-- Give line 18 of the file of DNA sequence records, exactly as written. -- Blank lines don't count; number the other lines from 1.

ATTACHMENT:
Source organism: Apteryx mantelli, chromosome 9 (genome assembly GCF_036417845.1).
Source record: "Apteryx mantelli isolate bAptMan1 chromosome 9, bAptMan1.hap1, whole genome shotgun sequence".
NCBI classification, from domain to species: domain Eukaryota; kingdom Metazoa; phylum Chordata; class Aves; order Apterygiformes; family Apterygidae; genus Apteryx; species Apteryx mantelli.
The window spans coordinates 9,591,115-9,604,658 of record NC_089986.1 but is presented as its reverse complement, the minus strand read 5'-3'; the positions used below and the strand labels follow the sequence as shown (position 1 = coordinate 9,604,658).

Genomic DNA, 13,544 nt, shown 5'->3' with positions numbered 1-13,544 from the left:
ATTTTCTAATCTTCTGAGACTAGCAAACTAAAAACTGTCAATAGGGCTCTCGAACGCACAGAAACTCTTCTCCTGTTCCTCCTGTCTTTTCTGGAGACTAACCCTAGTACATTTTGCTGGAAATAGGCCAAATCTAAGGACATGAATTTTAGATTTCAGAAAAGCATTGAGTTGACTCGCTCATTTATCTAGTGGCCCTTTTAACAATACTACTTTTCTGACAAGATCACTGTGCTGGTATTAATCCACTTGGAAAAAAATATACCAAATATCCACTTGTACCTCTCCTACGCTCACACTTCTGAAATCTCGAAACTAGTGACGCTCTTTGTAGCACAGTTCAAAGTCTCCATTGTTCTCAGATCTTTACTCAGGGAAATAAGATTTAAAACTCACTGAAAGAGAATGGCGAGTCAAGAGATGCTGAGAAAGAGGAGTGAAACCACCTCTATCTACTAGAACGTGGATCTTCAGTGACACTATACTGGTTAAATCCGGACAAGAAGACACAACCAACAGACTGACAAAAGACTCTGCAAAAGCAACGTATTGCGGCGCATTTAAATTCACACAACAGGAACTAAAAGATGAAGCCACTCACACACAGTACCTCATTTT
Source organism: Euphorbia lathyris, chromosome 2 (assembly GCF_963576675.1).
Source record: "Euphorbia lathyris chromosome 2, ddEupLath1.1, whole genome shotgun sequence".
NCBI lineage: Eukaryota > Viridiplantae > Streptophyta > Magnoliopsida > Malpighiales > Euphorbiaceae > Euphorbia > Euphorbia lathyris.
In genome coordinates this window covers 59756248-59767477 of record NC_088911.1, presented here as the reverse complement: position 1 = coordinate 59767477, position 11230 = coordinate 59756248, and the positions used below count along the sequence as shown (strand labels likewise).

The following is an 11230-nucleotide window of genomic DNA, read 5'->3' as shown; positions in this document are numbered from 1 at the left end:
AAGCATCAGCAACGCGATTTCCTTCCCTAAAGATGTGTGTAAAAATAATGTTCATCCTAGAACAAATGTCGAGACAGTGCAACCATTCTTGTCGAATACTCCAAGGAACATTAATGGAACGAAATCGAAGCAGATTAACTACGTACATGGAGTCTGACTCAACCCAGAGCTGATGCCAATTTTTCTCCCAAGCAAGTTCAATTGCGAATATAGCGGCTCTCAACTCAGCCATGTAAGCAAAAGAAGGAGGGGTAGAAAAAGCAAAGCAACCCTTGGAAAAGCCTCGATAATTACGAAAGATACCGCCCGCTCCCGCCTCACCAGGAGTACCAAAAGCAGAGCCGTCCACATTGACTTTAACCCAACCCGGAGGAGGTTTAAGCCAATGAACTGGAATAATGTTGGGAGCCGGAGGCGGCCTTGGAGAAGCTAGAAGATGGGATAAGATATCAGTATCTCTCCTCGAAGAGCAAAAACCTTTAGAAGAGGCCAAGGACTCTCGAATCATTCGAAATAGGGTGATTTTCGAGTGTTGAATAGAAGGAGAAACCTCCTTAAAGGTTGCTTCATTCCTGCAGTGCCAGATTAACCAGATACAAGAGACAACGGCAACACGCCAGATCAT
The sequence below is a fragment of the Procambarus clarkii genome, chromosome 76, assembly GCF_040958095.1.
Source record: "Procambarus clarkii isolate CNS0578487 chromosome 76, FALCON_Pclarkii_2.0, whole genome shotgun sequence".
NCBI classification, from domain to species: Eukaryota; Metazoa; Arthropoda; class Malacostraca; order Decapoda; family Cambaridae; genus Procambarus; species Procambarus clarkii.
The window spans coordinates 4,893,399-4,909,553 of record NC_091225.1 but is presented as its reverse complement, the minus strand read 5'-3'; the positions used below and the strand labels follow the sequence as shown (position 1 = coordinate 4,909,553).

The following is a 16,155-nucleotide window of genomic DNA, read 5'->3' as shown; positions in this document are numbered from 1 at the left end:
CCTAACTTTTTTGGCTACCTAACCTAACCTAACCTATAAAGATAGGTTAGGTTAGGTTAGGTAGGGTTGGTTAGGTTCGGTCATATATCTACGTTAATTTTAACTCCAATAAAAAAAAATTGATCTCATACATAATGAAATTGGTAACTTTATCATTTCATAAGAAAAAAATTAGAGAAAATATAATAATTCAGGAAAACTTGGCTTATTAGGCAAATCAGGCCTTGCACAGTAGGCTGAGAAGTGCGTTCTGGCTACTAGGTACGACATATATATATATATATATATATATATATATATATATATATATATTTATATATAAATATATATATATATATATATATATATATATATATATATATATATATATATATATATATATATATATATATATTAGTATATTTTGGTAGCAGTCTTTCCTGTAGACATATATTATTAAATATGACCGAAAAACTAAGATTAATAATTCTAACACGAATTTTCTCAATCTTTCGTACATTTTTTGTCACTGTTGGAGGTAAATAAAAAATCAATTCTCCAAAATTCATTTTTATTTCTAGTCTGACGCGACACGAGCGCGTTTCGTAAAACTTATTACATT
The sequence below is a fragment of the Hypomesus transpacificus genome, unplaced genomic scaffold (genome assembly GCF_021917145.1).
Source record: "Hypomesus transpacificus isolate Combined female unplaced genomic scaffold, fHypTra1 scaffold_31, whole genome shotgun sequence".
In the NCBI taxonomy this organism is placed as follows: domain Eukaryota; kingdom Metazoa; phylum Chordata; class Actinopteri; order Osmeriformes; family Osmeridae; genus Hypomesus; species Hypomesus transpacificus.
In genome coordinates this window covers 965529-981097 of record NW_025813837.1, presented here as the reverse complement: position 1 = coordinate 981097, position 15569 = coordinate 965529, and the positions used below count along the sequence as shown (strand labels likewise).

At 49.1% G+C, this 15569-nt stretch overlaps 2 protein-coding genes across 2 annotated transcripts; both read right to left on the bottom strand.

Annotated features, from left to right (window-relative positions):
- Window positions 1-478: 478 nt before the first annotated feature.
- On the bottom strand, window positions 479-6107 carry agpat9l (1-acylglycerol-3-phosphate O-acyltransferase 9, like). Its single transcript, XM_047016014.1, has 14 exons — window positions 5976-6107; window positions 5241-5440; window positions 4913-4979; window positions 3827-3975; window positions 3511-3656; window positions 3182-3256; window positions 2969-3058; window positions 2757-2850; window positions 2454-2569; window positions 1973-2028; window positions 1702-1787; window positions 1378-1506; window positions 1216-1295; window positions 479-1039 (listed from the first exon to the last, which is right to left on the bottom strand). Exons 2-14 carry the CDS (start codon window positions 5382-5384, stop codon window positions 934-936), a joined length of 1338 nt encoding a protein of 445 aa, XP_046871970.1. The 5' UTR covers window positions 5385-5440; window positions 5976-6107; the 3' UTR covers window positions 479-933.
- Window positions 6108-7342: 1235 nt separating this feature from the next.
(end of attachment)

CCTAACTTTTTTGGCTACCTAACCTAACCTAACCTATAAAGATAGGTTAGGTTAGGTTAGGTAGGGTTGGTTAGGTTCGGTCATATATCTACGTTAATTTTAACTCCAATAAAAAAAAATTGATCTCATACATAATGAAATTGGTAACTTTATCATTTCATAAGAAAAAAATTAGAGAAAATATAATAATTCAGGAAAACTTGGCTTATTAGGCAAATCAGGCCTTGCACAGTAGGCTGAGAAGTGCGTTCTGGCTACTAGGTACGACATATATATATATATATATATATATATATATATATATATATATATTTATATATAAATATATATATATATATATATATATATATATATATATATATATATATATATATATATATATATATATATATATTAGTATATTTTGGTAGCAGTCTTTCCTGTAGACATATATTATTAAATATGACCGAAAAACTAAGATTAATAATTCTAACACGAATTTTCTCAATCTTTCGTACATTTTTTGTCACTGTTGGAGGTAAATAAAAAATCAATTCTCCAAAATTCATTTTTATTTCTAGTCTGACGCGACACGAGCGCGTTTCGTAAAACTTATTACATT